This is an opportunistic play by Party City, which has a proven record of deploying successful pop-up stores. As has been discussed in previous posts, the toy category is a challenging one with Amazon and Walmart leading the way. The demise of Toys “R” Us does leave a gap in the market and so it’s not surprising that clever, nimble players like Party City are trying to fill the gap. I think this is an interesting play for Party City, but it won’t change the general dynamics of the toy category.

Phil Masiello

This is a very smart move on the part of Party City. It makes good brand sense and I am surprised they had not executed on this sooner.

Pop-up stores are a fast and low-cost way for Party City to test the validity of the concept. The online strategy is very sound. With the traffic their website is already generating, adding this category will surely add incremental revenue and profit.

Bob Amster

Definitely a good move. There is enough synergy between the two product categories to make this work. There is also a seasonal aspect to both categories. Furthermore, if a consumer is planning an event like a birthday, the consumer may be enticed to also buy toys for the person whose birthday is being celebrated at the same time in the same store. The concept has some runway.

Tom Dougherty

It all depends on how Party City defines success. They are pretty much alone in the party supply business. And Halloween pop-up stores are mainstream for that holiday. But toys? It gives them something else to sell but I doubt if toy pop-ups can ever become the destination that Halloween ones are.

Toys: not the same brand of beer as PARTY.

I believe there are just a couple of choices in retail going forward. A quarter of an inch deep and a million miles wide. Or a million miles deep and a quarter of an inch wide. This does not fit into either scenario.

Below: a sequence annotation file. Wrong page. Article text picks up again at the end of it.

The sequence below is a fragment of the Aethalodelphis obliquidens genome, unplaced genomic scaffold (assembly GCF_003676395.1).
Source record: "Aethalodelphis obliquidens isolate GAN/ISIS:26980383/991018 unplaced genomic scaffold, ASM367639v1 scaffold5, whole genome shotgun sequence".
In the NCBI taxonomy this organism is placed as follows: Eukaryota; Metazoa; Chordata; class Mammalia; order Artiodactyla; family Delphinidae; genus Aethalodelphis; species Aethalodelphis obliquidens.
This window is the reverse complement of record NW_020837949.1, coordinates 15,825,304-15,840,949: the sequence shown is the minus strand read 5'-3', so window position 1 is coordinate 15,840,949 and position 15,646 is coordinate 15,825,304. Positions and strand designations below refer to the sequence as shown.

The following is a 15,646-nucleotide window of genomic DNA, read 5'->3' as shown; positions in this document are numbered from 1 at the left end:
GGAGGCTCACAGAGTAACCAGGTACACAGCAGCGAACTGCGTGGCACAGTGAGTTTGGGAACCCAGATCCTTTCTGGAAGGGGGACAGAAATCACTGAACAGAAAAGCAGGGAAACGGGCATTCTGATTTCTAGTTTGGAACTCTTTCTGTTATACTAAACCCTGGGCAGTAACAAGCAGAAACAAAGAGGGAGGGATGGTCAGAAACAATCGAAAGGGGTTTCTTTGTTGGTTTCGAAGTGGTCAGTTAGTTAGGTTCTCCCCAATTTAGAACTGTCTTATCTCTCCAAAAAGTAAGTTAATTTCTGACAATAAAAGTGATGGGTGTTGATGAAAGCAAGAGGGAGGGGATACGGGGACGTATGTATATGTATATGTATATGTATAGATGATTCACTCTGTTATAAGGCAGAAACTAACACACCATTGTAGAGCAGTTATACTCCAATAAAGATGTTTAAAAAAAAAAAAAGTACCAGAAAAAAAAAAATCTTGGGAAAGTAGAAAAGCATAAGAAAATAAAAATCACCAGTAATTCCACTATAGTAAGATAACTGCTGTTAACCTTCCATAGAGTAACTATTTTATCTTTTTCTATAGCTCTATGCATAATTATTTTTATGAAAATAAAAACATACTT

Chris Petersen, PhD.

Toy City pop-ups seems to be a good fit with the Party City brand. Party City has the background, history and expertise in executing seasonal pop-ups. The toy category is highly seasonal, so it seems to be a good fit. The question for Party City is whether they can leverage Toy City into some kind of omnichannel relationship that continues after the holidays.

However, the trends are clear. Customers are increasingly buying online. Amazon and Walmart dominate the toy category. If parents are buying toys for the holiday, speed is one thing, returns are another. Toy City pop-ups must address returns after the pop-up is closed.

The advantage of pop-ups is the low entry cost, and everything is measurable without sinking a ton of capital in fixed costs.

Charles Dimov

Backing up Mark’s comment — YES. It is a smart opportunistic move to fill the gap in the market fast, using the comparatively inexpensive pop-up strategy. Using this in conjunction with an omnichannel play will hit the mark. Customers can buy online and use the pop-up locations as pickup points. Party City’s market is closely associated with the toy space, so it is a natural fit. The two should complement each other.